The Complaint clearly fails to satisfy these pleading burdens. Most obviously, in making allegations about what is essentially a disagreement over the meaning of contract language, Pu does not plausibly allege that defendants engaged in any predicate racketeering activity. The Complaint includes a laundry list of purported racketeering acts-"extortion, witness tampering, wire fraud, mail fraud, bank fraud, obstruction with local law enforcement, [and] money laundering"-but all of these varied offenses emanate from Pu's thesis that defendants defrauded the unit owners and mortgagees by collecting the $380,000 assessment without affirmative mortgagee consent, applying the proceeds to the hallway renovations, and subsequently seeking to conceal the supposed wrongdoing. (Compl. ¶ 67 - 68.)*fn2 In other words, all of the alleged racketing activity is premised on the assumption that defendants fraudulently obtained the assessment monies by knowingly violating the mortgagee consent requirement and concealing that violation. But even if Pu had pleaded that defendants' notice methods violated the by-laws (which he has not), he has not plausibly alleged that defendants acted with scienter, as predicate RICO violations grounded in fraud require. W. 79th Street, 2004 WL 2187069 at *6-7.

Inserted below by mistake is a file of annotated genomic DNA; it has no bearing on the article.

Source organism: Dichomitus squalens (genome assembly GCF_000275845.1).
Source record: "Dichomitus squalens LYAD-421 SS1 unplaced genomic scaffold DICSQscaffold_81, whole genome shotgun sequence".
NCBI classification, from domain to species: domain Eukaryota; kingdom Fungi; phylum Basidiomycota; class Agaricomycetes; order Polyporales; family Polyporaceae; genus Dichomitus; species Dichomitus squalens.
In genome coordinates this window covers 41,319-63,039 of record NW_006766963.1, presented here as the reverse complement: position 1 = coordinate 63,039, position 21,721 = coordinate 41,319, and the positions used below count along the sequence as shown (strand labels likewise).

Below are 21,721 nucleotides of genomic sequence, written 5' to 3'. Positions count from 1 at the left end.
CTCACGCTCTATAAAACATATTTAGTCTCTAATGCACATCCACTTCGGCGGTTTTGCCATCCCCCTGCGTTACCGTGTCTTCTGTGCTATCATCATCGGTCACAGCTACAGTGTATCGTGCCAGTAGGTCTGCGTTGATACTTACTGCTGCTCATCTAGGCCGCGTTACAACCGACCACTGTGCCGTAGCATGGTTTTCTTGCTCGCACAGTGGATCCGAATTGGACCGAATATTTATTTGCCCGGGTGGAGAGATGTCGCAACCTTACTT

A RICO plaintiff may prove fraudulent intent by "identifying circumstances indicating conscious behavior by the defendant" or "alleg[ing] a motive for committing fraud and a clear opportunity for doing so." Powers v. British Vita, P.L.C., 57 F.3d 176, 184 (2d Cir. 1995). Pu has done neither. Though a section of the Complaint titled "Facts Going to Scienter" alleges that the mortgagee consent requirement was "well known" to defendants, all of the averments are consistent with a good faith belief that notifying the mortgagees of the assessment and offering them an opportunity to object satisfied the consent requirement. (Compl. ¶¶ 16 -19.) Indeed, the very fact that defendants provided notice to all mortgagees, and informed unit holders of the notice-and-objection process, belies the existence of any pernicious scheme to fraudulently subvert the by-laws' approval requirements. See W. 79thStreet Corp., 2004 WL 2187069 at *7 ("Acts done inadvertently, mistakenly, or in good faith without an intent to defraud are insufficient to satisfy the knowledge and criminal intent elements..."). Pu's allegations about defendants' motives require even less discussion; they fall well short of supporting an inference that defendants intentionally lied to unit holders, mortgagees, or anyone else to obtain the assessment monies. (Compl. ¶ 43 (e.g., "Defendant McCarthy... needed [] money to purchase a farm, where she would pursue a career as a bee keeper. On information and belief, [she] wished to see the renovations performed so that she could receive kickbacks from the contractors"; "Defendant Seyfarth Shaw sought to earn fees from representing Trafalgar in the instant action [about the same fraud Seyfath purportedly assisted]....")). Because the Complaint does not adequately allege consciously fraudulent behavior or a motive and opportunity to commit fraud, it fails to allege predicate racketeering activity. Powers v. British Vita, P.L.C., 57 F.3d at 184; W. 79th Street Corp., 2004 WL 2187069, at *8.